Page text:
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Eur J Clin Nutr. 2008 Apr;62(4):544-52. Epub 2007 Apr 11.

Identifying sources of reporting error using measured food intake.

Author information

1
Diet and Human Performance Laboratory, US Department of Agriculture, Agricultural Research Service, Beltsville Human Nutrition Research Center, Beltsville, MD, USA. william.rumpler@ars.usda.gov

Abstract

OBJECTIVE:

To investigate the magnitude and relative contribution of different sources of measurement errors present in the estimation of food intake via the 24-h recall technique.

DESIGN:

We applied variance decomposition methods to the difference between data obtained from the USDA's Automated Multiple Pass Method (AMPM) 24-h recall technique and measured food intake (MFI) from a 16-week cafeteria-style feeding study. The average and the variance of biases, defined as the difference between AMPM and MFI, were analyzed by macronutrient content, subject and nine categories of foods.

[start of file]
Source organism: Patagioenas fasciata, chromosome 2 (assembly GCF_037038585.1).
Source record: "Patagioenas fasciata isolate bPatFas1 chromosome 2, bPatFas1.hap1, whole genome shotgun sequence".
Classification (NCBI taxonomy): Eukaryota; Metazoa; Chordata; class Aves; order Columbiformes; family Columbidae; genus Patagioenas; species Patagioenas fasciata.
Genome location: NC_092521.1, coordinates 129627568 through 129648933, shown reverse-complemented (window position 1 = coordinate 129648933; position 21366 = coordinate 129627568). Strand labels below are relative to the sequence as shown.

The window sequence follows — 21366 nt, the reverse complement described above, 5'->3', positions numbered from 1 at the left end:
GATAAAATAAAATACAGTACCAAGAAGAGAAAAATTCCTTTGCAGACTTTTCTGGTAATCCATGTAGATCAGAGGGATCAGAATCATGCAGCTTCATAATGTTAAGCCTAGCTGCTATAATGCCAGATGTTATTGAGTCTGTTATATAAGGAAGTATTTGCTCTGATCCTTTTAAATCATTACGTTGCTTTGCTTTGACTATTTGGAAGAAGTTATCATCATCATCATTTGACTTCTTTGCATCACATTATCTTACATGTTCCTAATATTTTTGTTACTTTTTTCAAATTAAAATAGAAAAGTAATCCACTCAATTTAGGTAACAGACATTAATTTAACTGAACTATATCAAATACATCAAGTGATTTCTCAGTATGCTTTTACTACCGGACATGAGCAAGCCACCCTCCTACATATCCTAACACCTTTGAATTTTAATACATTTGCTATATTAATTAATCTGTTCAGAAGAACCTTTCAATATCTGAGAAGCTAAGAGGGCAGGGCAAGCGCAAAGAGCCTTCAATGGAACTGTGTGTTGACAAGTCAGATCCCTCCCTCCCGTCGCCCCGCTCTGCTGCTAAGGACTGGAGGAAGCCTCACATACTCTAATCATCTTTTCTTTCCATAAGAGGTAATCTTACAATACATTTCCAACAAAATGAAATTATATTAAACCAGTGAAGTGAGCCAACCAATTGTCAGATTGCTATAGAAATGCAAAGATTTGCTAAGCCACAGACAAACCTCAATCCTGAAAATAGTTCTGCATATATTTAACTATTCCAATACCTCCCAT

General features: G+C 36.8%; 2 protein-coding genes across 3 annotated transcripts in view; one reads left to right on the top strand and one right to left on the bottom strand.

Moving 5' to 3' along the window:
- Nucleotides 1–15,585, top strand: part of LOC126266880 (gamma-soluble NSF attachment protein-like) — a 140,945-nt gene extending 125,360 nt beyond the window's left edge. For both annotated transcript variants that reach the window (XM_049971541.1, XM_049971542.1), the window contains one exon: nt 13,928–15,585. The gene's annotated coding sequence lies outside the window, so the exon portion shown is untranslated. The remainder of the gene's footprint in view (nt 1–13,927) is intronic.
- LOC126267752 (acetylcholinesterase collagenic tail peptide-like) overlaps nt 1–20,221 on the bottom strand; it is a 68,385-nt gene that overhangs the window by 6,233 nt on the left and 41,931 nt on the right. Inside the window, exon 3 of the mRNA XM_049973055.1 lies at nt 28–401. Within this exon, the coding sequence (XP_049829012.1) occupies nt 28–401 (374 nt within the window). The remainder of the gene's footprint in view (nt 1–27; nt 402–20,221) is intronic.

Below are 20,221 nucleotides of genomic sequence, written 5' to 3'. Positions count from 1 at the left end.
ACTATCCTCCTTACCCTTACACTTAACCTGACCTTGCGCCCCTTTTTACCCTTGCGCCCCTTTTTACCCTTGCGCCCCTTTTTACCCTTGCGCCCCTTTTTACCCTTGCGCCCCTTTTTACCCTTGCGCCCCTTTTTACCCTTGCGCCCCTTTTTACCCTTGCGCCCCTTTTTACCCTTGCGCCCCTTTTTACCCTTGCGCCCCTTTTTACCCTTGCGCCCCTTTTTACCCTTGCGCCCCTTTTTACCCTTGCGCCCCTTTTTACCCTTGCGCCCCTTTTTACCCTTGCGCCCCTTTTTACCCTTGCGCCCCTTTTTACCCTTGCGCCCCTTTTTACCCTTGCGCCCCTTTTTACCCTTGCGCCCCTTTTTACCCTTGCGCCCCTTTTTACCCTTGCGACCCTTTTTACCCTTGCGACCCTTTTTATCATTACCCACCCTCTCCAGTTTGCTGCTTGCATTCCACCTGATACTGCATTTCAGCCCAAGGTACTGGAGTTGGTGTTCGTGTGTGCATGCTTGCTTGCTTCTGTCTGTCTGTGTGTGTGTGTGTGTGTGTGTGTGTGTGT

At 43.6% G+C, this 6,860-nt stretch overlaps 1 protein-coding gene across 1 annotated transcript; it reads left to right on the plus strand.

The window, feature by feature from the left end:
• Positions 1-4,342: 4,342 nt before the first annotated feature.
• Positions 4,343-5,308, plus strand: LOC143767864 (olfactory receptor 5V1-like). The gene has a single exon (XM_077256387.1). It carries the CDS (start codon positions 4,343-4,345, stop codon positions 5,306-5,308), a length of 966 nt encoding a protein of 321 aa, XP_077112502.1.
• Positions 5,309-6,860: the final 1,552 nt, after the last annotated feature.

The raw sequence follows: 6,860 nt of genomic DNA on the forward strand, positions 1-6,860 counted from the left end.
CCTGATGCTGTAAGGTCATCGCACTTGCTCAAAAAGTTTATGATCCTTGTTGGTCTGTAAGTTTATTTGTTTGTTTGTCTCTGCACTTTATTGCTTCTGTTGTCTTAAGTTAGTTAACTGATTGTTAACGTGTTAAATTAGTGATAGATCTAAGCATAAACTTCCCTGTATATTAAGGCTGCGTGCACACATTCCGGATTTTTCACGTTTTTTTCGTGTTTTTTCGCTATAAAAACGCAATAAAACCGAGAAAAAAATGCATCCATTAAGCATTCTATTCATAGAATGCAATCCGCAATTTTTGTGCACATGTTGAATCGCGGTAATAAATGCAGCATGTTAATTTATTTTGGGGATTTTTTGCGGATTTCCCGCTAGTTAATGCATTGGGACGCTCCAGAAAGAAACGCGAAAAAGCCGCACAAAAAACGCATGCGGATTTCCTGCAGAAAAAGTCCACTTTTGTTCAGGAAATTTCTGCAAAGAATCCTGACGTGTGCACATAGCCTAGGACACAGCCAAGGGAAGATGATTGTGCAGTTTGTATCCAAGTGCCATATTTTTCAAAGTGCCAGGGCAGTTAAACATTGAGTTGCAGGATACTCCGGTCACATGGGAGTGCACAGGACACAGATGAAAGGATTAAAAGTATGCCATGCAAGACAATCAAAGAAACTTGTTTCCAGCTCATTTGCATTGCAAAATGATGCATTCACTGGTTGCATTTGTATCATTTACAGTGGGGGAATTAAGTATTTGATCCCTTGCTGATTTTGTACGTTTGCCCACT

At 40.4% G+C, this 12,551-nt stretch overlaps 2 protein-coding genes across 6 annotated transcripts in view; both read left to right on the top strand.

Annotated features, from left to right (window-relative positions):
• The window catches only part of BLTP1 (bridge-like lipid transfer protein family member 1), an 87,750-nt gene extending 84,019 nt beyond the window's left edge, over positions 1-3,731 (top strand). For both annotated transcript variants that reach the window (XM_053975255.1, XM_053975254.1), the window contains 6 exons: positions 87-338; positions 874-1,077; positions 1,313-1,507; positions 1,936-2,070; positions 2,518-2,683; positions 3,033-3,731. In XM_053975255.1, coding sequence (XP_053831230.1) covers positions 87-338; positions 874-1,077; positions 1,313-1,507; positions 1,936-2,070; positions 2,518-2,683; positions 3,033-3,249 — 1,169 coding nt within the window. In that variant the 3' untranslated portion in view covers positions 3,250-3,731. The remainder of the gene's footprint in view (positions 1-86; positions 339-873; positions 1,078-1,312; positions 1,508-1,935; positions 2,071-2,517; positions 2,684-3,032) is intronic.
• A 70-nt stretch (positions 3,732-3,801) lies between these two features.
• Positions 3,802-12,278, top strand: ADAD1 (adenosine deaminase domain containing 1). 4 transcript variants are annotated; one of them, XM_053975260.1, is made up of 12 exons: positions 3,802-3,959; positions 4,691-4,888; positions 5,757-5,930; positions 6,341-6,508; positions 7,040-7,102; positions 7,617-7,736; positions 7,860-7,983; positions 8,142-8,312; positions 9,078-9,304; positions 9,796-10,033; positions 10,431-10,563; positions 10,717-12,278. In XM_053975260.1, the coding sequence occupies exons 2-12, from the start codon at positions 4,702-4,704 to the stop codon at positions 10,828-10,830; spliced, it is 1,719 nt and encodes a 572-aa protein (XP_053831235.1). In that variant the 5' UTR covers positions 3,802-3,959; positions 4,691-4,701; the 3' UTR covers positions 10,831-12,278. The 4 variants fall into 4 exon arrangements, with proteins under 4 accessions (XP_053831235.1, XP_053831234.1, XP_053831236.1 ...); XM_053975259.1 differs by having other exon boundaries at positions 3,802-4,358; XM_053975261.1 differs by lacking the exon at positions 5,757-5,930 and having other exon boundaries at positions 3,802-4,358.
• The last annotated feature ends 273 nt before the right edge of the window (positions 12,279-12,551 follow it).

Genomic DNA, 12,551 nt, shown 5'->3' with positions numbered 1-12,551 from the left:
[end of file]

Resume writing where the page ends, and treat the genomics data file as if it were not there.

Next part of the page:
SUBJECTS:

Twelve healthy, lean men (age, 39+/-9 year; weight, 79.9+/-8.3 kg; and BMI, 24.1+/-1.4 kg/m2).

RESULTS:

Mean food intakes for AMPM and MFI were not significantly different (no overall bias), but within-subject differences for energy (EI), protein, fat and carbohydrate intakes were 14, 18, 23 and 15% of daily intake, respectively. Mass (incorrect portion size) and deletion (subject did not report foods eaten) errors were each responsible for about one-third of the total error. Vegetables constituted 8% of EI but represented >25% of the error across macronutrients, whereas grains that contributed 32% of EI contributed only 12% of the error across macronutrients.

CONCLUSIONS:

Although the major sources of reporting error were mass and deletion errors, individual subjects differed widely in the magnitude and types of errors they made.

PMID:
17426745
DOI:
10.1038/sj.ejcn.1602742
[Indexed for MEDLINE]

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